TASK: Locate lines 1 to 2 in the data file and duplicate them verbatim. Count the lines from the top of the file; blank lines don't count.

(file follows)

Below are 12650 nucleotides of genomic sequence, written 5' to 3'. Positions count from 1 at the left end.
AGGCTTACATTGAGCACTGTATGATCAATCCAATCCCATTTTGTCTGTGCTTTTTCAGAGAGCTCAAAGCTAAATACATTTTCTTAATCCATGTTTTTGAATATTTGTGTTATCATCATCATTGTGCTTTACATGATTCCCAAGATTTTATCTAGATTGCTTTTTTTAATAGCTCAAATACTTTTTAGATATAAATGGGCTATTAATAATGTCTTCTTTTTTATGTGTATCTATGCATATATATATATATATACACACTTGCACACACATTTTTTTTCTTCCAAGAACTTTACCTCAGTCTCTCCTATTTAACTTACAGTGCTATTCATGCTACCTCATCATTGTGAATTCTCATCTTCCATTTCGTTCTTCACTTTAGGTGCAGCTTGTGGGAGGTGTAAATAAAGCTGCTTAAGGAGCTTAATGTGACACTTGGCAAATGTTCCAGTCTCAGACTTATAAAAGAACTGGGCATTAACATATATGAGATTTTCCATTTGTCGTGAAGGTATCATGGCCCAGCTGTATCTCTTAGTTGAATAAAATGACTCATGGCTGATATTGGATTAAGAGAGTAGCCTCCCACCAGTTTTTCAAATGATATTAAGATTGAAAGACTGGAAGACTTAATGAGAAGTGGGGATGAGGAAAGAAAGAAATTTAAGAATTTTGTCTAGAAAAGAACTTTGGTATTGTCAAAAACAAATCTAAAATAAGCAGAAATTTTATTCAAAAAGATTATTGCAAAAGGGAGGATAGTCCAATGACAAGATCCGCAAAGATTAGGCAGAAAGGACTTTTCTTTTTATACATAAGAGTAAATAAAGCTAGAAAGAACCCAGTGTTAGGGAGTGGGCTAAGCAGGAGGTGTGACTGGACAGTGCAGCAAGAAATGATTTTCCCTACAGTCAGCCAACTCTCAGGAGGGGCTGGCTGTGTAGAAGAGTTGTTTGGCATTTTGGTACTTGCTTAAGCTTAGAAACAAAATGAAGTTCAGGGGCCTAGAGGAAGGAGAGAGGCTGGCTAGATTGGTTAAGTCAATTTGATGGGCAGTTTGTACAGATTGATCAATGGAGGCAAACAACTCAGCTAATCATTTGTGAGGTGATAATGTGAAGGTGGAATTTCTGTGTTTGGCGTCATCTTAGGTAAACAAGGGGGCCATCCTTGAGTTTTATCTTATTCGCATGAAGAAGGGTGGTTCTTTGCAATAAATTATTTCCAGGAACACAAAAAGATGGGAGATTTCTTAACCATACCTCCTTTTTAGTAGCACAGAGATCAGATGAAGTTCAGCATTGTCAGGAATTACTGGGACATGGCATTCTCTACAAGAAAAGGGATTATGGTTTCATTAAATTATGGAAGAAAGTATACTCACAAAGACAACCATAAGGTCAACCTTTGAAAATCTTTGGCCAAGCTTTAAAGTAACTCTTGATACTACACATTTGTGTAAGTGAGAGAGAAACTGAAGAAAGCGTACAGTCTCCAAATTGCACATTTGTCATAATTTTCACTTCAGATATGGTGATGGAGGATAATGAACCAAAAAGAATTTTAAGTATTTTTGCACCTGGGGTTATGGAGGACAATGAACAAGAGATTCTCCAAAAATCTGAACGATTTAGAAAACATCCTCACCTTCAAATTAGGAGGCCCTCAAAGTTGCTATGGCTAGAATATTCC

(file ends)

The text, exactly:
Below are 12650 nucleotides of genomic sequence, written 5' to 3'. Positions count from 1 at the left end.
AGGCTTACATTGAGCACTGTATGATCAATCCAATCCCATTTTGTCTGTGCTTTTTCAGAGAGCTCAAAGCTAAATACATTTTCTTAATCCATGTTTTTGAATATTTGTGTTATCATCATCATTGTGCTTTACATGATTCCCAAGATTTTATCTAGATTGCTTTTTTTAATAGCTCAAATACTTTTTAGATATAAATGGGCTATTAATAATGTCTTCTTTTTTATGTGTATCTATGCATATATATATATATATACACACTTGCACACACATTTTTTTTCTTCCAAGAACTTTACCTCAGTCTCTCCTATTTAACTTACAGTGCTATTCATGCTACCTCATCATTGTGAATTCTCATCTTCCATTTCGTTCTTCACTTTAGGTGCAGCTTGTGGGAGGTGTAAATAAAGCTGCTTAAGGAGCTTAATGTGACACTTGGCAAATGTTCCAGTCTCAGACTTATAAAAGAACTGGGCATTAACATATATGAGATTTTCCATTTGTCGTGAAGGTATCATGGCCCAGCTGTATCTCTTAGTTGAATAAAATGACTCATGGCTGATATTGGATTAAGAGAGTAGCCTCCCACCAGTTTTTCAAATGATATTAAGATTGAAAGACTGGAAGACTTAATGAGAAGTGGGGATGAGGAAAGAAAGAAATTTAAGAATTTTGTCTAGAAAAGAACTTTGGTATTGTCAAAAACAAATCTAAAATAAGCAGAAATTTTATTCAAAAAGATTATTGCAAAAGGGAGGATAGTCCAATGACAAGATCCGCAAAGATTAGGCAGAAAGGACTTTTCTTTTTATACATAAGAGTAAATAAAGCTAGAAAGAACCCAGTGTTAGGGAGTGGGCTAAGCAGGAGGTGTGACTGGACAGTGCAGCAAGAAATGATTTTCCCTACAGTCAGCCAACTCTCAGGAGGGGCTGGCTGTGTAGAAGAGTTGTTTGGCATTTTGGTACTTGCTTAAGCTTAGAAACAAAATGAAGTTCAGGGGCCTAGAGGAAGGAGAGAGGCTGGCTAGATTGGTTAAGTCAATTTGATGGGCAGTTTGTACAGATTGATCAATGGAGGCAAACAACTCAGCTAATCATTTGTGAGGTGATAATGTGAAGGTGGAATTTCTGTGTTTGGCGTCATCTTAGGTAAACAAGGGGGCCATCCTTGAGTTTTATCTTATTCGCATGAAGAAGGGTGGTTCTTTGCAATAAATTATTTCCAGGAACACAAAAAGATGGGAGATTTCTTAACCATACCTCCTTTTTAGTAGCACAGAGATCAGATGAAGTTCAGCATTGTCAGGAATTACTGGGACATGGCATTCTCTACAAGAAAAGGGATTATGGTTTCATTAAATTATGGAAGAAAGTATACTCACAAAGACAACCATAAGGTCAACCTTTGAAAATCTTTGGCCAAGCTTTAAAGTAACTCTTGATACTACACATTTGTGTAAGTGAGAGAGAAACTGAAGAAAGCGTACAGTCTCCAAATTGCACATTTGTCATAATTTTCACTTCAGATATGGTGATGGAGGATAATGAACCAAAAAGAATTTTAAGTATTTTTGCACCTGGGGTTATGGAGGACAATGAACAAGAGATTCTCCAAAAATCTGAACGATTTAGAAAACATCCTCACCTTCAAATTAGGAGGCCCTCAAAGTTGCTATGGCTAGAATATTCC